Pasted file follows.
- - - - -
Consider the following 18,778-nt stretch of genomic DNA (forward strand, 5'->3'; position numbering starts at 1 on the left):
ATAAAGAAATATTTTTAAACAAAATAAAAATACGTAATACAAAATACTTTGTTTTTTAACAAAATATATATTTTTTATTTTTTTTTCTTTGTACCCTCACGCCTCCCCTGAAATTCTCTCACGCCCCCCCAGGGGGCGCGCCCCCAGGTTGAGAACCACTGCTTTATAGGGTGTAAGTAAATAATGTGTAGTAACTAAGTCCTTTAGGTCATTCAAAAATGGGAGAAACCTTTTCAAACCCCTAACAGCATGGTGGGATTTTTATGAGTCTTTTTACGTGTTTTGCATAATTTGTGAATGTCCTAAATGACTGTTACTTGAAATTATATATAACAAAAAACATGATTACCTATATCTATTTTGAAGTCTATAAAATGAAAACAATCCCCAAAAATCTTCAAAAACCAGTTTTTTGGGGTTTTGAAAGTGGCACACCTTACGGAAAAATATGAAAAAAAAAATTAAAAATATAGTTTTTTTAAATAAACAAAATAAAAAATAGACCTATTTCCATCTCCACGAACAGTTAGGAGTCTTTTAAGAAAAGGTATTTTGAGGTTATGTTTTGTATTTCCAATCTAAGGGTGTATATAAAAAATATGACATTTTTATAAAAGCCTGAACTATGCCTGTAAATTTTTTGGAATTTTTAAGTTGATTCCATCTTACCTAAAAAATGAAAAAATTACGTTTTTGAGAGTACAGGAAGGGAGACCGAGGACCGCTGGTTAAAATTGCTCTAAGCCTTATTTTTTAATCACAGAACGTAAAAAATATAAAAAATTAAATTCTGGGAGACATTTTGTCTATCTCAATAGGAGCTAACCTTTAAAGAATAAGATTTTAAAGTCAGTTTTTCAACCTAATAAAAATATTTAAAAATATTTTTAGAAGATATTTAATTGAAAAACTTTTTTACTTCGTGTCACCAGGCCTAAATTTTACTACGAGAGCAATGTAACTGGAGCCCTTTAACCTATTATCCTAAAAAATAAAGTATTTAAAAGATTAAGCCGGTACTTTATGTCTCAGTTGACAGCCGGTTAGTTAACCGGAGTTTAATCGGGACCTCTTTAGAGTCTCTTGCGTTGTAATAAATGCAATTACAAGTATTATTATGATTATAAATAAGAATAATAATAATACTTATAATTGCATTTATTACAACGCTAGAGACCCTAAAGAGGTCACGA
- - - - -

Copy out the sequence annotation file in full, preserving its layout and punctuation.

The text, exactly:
Consider the following 18,778-nt stretch of genomic DNA (forward strand, 5'->3'; position numbering starts at 1 on the left):
ATAAAGAAATATTTTTAAACAAAATAAAAATACGTAATACAAAATACTTTGTTTTTTAACAAAATATATATTTTTTATTTTTTTTTCTTTGTACCCTCACGCCTCCCCTGAAATTCTCTCACGCCCCCCCAGGGGGCGCGCCCCCAGGTTGAGAACCACTGCTTTATAGGGTGTAAGTAAATAATGTGTAGTAACTAAGTCCTTTAGGTCATTCAAAAATGGGAGAAACCTTTTCAAACCCCTAACAGCATGGTGGGATTTTTATGAGTCTTTTTACGTGTTTTGCATAATTTGTGAATGTCCTAAATGACTGTTACTTGAAATTATATATAACAAAAAACATGATTACCTATATCTATTTTGAAGTCTATAAAATGAAAACAATCCCCAAAAATCTTCAAAAACCAGTTTTTTGGGGTTTTGAAAGTGGCACACCTTACGGAAAAATATGAAAAAAAAAATTAAAAATATAGTTTTTTTAAATAAACAAAATAAAAAATAGACCTATTTCCATCTCCACGAACAGTTAGGAGTCTTTTAAGAAAAGGTATTTTGAGGTTATGTTTTGTATTTCCAATCTAAGGGTGTATATAAAAAATATGACATTTTTATAAAAGCCTGAACTATGCCTGTAAATTTTTTGGAATTTTTAAGTTGATTCCATCTTACCTAAAAAATGAAAAAATTACGTTTTTGAGAGTACAGGAAGGGAGACCGAGGACCGCTGGTTAAAATTGCTCTAAGCCTTATTTTTTAATCACAGAACGTAAAAAATATAAAAAATTAAATTCTGGGAGACATTTTGTCTATCTCAATAGGAGCTAACCTTTAAAGAATAAGATTTTAAAGTCAGTTTTTCAACCTAATAAAAATATTTAAAAATATTTTTAGAAGATATTTAATTGAAAAACTTTTTTACTTCGTGTCACCAGGCCTAAATTTTACTACGAGAGCAATGTAACTGGAGCCCTTTAACCTATTATCCTAAAAAATAAAGTATTTAAAAGATTAAGCCGGTACTTTATGTCTCAGTTGACAGCCGGTTAGTTAACCGGAGTTTAATCGGGACCTCTTTAGAGTCTCTTGCGTTGTAATAAATGCAATTACAAGTATTATTATGATTATAAATAAGAATAATAATAATACTTATAATTGCATTTATTACAACGCTAGAGACCCTAAAGAGGTCACGA